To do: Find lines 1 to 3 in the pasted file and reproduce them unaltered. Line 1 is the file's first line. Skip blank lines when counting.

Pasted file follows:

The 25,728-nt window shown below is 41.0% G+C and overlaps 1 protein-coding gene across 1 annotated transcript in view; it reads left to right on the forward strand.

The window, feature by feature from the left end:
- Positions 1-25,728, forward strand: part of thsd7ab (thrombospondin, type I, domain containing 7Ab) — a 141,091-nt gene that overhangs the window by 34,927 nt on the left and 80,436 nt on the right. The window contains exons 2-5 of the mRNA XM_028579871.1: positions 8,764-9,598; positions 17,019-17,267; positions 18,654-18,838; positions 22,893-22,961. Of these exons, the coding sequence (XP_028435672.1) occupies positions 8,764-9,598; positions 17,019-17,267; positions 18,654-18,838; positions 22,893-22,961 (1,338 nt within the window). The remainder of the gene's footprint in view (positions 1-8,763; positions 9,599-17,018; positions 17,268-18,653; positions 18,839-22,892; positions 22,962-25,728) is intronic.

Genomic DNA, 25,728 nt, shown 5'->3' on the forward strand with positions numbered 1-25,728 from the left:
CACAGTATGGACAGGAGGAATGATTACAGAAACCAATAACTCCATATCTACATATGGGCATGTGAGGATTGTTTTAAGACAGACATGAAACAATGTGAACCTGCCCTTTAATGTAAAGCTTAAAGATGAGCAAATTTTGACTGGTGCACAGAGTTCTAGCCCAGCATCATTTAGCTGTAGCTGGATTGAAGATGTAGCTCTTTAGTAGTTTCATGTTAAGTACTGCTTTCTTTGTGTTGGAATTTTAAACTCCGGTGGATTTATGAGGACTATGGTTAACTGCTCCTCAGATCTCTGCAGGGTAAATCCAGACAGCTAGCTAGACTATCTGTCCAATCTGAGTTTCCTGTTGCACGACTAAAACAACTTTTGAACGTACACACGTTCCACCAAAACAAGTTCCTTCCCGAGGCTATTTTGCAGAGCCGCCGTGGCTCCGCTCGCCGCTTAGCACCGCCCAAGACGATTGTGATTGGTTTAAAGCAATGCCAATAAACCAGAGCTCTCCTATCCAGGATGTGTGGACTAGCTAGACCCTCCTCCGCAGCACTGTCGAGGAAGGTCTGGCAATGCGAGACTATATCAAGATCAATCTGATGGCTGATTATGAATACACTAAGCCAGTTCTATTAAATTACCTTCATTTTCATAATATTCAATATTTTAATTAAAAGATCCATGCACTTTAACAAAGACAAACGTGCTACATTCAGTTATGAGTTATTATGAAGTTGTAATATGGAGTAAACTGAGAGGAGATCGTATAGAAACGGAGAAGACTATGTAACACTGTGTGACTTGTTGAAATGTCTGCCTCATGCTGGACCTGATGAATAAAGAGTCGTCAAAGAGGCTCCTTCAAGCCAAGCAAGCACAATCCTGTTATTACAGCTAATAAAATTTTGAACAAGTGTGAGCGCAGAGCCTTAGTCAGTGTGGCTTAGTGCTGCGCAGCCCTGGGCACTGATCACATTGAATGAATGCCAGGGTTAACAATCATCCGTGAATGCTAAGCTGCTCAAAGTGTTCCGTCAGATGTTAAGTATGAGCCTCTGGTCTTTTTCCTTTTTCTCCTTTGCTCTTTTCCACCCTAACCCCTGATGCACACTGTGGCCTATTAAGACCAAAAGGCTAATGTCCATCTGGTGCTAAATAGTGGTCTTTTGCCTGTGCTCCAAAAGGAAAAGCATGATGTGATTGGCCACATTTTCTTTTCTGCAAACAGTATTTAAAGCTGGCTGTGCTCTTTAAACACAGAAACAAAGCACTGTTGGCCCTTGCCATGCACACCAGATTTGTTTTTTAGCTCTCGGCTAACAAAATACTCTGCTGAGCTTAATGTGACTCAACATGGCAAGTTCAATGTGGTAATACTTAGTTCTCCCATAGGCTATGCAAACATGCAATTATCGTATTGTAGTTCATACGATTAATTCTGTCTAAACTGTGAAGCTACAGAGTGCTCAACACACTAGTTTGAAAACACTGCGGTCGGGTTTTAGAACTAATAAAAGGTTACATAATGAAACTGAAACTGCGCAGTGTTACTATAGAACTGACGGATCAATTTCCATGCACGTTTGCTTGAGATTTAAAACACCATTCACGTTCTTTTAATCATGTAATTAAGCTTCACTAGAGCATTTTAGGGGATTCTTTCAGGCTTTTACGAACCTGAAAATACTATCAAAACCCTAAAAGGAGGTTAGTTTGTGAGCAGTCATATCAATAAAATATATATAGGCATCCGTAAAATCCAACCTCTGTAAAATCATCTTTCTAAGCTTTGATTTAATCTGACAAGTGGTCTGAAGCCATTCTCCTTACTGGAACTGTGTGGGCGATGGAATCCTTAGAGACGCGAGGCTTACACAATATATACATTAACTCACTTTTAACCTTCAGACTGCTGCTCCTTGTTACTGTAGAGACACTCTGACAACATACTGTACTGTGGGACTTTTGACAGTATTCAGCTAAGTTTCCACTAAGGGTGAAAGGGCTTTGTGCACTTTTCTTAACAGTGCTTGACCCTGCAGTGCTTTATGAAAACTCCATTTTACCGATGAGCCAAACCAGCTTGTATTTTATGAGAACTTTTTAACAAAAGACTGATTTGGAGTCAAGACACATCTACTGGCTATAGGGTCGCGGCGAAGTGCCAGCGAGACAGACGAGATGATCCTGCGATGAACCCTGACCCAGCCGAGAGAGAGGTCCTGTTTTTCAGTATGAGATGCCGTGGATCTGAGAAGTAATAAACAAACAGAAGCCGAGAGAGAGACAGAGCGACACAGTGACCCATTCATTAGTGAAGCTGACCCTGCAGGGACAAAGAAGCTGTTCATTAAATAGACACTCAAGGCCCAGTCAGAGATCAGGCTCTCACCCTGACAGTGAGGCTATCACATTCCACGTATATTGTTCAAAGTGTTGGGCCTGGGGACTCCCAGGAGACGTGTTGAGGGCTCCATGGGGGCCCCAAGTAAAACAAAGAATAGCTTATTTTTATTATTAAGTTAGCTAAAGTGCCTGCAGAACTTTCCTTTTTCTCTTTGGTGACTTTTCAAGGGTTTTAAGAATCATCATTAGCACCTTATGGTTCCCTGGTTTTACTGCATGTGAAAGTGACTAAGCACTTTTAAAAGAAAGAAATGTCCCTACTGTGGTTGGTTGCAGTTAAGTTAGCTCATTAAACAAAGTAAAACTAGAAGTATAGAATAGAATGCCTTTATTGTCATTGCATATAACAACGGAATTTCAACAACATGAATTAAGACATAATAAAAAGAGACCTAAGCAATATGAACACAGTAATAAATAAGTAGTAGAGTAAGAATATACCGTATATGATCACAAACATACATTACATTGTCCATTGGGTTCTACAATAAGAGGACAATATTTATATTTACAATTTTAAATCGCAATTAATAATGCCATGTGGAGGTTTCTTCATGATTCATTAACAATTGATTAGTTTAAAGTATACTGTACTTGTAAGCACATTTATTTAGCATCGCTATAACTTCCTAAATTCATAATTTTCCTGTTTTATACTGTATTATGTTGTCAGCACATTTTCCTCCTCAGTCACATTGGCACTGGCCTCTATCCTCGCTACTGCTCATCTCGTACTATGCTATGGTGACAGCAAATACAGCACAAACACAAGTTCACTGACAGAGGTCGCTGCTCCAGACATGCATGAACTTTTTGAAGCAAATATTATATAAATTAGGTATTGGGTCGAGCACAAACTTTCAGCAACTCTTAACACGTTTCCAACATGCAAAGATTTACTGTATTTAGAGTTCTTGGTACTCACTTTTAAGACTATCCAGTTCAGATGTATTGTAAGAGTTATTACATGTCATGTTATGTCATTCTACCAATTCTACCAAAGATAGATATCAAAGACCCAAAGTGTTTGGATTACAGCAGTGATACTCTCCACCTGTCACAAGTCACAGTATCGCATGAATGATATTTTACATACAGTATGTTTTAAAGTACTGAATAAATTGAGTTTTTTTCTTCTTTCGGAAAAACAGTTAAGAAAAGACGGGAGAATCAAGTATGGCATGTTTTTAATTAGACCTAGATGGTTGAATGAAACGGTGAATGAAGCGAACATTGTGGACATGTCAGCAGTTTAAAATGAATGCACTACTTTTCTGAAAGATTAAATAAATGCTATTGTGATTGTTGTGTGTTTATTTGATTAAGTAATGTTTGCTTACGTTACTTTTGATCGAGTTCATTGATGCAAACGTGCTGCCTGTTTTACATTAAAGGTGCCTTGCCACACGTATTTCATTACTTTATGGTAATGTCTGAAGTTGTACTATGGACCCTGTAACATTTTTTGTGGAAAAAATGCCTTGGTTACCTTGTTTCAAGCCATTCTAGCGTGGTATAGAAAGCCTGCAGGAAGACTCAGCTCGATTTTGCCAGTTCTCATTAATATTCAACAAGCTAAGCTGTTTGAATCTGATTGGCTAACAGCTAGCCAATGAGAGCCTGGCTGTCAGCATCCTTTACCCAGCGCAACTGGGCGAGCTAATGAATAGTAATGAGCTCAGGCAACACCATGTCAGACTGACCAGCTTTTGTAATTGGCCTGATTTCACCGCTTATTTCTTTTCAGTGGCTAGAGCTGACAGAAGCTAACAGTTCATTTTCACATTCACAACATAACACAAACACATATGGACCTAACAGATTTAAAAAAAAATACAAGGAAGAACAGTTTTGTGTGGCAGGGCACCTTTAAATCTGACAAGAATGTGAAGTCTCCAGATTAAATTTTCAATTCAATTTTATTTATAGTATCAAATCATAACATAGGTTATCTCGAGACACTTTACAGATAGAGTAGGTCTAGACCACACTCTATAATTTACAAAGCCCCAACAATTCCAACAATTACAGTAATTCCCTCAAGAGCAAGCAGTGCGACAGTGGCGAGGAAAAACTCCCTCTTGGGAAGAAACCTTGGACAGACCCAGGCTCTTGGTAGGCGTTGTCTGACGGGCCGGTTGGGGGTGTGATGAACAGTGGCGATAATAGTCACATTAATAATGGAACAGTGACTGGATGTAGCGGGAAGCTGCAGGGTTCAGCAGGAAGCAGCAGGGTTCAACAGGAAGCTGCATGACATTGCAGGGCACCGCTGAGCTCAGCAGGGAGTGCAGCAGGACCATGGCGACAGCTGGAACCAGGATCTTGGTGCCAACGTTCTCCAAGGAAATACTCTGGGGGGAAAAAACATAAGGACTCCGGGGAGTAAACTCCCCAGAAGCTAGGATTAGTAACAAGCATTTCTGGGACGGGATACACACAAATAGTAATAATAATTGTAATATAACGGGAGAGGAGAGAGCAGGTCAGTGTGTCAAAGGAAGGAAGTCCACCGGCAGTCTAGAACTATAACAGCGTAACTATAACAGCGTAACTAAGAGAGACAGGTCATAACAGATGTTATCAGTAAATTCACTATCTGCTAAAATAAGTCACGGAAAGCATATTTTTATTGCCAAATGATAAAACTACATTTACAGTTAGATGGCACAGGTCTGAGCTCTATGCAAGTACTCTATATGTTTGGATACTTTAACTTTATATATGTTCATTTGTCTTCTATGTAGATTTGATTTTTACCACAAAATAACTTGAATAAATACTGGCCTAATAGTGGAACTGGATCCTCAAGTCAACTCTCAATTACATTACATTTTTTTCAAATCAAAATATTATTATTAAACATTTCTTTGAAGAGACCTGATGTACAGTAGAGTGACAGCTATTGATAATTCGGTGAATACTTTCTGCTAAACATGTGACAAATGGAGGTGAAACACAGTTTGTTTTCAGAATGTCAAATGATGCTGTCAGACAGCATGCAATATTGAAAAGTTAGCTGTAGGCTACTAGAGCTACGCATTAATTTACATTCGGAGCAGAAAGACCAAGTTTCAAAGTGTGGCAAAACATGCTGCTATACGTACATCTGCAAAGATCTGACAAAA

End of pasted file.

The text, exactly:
The 25,728-nt window shown below is 41.0% G+C and overlaps 1 protein-coding gene across 1 annotated transcript in view; it reads left to right on the forward strand.

The window, feature by feature from the left end:
- Positions 1-25,728, forward strand: part of thsd7ab (thrombospondin, type I, domain containing 7Ab) — a 141,091-nt gene that overhangs the window by 34,927 nt on the left and 80,436 nt on the right. The window contains exons 2-5 of the mRNA XM_028579871.1: positions 8,764-9,598; positions 17,019-17,267; positions 18,654-18,838; positions 22,893-22,961. Of these exons, the coding sequence (XP_028435672.1) occupies positions 8,764-9,598; positions 17,019-17,267; positions 18,654-18,838; positions 22,893-22,961 (1,338 nt within the window). The remainder of the gene's footprint in view (positions 1-8,763; positions 9,599-17,018; positions 17,268-18,653; positions 18,839-22,892; positions 22,962-25,728) is intronic.